Let’s begin with greetings. These are the opening of the letter in which you focus the attention on the reader: (Note: you do not need to memorize all examples; usually knowing two for each type will be enough to deal with any task on your test.)

Informal Semi-formal Formal
Hey John, Hello John, Dear Mr. Smith,
Hi (John), Dear Mr. Smith, Dear Sir/Madam,
John, Dear John, Dear Mr. John Smith,
Hey buddy, Hello Mr. Smith, To Whom It May Concern:

On an English exam you will be given specific instructions regarding the recipient of the letter, as well as what to say to this person. In some cases the greeting will be provided for you. If this is the case, use the greeting to assess the level of comfort you may have in your tone of voice with this person. If no greeting is provided for you, assess the information given and decide on the proper greeting to begin your letter.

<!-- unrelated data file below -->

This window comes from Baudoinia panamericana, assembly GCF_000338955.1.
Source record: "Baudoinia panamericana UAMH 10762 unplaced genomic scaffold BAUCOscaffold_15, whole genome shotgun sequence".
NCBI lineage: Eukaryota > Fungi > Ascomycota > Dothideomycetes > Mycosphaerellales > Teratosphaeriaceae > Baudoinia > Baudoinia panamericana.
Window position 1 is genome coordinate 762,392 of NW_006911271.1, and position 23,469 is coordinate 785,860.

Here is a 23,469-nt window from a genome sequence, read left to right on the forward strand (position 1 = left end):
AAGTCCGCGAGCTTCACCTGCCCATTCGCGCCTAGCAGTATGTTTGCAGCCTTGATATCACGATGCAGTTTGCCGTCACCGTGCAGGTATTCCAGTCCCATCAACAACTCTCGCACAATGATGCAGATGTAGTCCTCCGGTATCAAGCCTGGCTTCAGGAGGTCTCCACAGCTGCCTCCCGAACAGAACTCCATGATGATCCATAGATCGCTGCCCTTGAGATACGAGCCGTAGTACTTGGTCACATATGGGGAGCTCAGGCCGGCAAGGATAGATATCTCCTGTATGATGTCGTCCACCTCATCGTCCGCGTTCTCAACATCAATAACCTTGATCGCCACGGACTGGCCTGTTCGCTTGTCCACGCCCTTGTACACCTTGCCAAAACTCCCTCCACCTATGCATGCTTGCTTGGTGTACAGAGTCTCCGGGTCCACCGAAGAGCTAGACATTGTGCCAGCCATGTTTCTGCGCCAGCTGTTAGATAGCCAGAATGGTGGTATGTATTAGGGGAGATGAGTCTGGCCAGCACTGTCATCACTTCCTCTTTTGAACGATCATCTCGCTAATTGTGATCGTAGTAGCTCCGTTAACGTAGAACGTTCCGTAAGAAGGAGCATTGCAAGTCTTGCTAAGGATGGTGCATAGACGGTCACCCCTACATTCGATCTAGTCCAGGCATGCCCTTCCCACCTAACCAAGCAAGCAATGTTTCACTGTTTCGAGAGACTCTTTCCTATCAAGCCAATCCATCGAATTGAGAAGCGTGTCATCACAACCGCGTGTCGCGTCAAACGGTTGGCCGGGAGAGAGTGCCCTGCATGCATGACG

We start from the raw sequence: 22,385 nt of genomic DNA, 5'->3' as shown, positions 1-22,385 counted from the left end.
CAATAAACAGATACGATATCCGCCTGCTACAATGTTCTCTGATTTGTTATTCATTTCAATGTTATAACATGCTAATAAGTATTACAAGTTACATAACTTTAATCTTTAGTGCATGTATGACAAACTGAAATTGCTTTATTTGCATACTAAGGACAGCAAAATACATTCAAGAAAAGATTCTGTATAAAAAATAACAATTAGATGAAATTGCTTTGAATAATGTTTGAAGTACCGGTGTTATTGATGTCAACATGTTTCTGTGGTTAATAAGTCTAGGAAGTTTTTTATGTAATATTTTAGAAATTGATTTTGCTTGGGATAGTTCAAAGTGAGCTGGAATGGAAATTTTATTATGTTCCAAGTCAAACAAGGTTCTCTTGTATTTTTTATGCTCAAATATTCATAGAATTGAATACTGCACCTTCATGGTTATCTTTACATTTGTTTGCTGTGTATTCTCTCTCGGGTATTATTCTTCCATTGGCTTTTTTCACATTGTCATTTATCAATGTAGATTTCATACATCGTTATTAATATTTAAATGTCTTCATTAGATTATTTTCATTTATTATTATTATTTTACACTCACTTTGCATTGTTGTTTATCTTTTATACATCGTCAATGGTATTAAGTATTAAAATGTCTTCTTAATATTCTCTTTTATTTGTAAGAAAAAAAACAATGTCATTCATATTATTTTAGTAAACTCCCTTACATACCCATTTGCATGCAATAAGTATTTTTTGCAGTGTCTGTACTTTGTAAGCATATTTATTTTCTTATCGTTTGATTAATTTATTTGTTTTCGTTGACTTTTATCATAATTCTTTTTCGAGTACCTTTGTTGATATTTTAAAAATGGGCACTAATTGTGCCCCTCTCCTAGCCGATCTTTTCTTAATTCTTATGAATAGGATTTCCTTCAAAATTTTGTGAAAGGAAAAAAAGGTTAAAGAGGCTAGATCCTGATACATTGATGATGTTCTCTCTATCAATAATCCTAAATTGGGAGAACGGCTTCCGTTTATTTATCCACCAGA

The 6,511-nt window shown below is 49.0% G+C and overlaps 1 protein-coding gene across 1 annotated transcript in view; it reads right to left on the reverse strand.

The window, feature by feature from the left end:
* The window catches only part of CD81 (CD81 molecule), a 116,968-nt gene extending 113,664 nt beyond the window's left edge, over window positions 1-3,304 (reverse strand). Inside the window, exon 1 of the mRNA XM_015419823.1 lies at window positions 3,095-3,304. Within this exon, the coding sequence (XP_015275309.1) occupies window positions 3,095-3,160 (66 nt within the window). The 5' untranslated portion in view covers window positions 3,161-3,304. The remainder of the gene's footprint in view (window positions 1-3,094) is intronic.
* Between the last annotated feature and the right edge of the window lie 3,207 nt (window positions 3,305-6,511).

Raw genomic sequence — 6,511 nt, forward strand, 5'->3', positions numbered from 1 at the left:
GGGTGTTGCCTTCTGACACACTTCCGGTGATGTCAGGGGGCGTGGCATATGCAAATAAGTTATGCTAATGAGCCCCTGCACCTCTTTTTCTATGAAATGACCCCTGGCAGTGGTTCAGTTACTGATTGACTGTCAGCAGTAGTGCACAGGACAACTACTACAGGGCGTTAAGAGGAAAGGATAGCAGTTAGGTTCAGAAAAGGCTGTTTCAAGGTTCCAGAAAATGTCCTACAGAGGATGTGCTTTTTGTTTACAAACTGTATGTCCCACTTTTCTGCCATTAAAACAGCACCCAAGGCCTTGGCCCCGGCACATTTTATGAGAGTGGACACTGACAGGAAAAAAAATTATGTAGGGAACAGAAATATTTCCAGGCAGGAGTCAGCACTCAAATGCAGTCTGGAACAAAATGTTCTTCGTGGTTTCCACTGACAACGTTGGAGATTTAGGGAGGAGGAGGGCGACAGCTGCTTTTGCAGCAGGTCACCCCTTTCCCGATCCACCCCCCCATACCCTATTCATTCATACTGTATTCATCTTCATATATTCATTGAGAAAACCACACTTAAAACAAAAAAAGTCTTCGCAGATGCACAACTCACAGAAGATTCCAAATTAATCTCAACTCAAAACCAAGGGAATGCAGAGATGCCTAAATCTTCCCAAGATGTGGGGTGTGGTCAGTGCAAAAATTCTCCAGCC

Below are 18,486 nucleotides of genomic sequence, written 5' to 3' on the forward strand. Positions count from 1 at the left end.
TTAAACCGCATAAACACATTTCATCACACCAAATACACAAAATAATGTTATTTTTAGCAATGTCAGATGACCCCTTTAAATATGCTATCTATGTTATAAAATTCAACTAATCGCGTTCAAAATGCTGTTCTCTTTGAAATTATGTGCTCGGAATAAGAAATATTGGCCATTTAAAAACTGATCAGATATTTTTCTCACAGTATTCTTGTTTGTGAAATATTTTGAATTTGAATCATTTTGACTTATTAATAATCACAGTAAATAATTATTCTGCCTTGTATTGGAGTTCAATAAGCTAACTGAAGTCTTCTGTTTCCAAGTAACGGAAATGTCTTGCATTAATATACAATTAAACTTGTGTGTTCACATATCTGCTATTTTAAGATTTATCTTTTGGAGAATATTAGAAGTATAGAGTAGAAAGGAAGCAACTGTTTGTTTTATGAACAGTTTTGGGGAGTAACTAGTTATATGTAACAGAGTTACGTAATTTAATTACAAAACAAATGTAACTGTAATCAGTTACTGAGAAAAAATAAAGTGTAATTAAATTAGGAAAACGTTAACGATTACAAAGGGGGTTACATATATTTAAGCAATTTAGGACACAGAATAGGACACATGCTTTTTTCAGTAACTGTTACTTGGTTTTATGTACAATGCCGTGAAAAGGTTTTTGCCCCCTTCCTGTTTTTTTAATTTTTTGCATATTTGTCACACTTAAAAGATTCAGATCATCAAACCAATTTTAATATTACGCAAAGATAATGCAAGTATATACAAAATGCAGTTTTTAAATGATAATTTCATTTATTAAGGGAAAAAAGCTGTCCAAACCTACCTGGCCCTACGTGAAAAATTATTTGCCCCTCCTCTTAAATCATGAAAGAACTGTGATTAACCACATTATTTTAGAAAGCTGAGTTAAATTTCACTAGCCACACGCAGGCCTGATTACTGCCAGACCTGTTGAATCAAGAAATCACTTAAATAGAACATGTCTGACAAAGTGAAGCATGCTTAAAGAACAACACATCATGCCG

The body

Beginning: Unlike a formal essay, which builds up to a thesis by introducing the topic and related ideas/issues, the letter needs to get to the point very quickly (formal letters), or it can begin with some friendly banter (informal), then move to the main point of the letter soon thereafter. In other words, although this is not a traditional “introduction”, the reason for writing the letter needs to be made clear in the first paragraph. As far as letters written for tests go, you should not exceed three paragraphs, which is why you need to be clear and straightforward right from the beginning.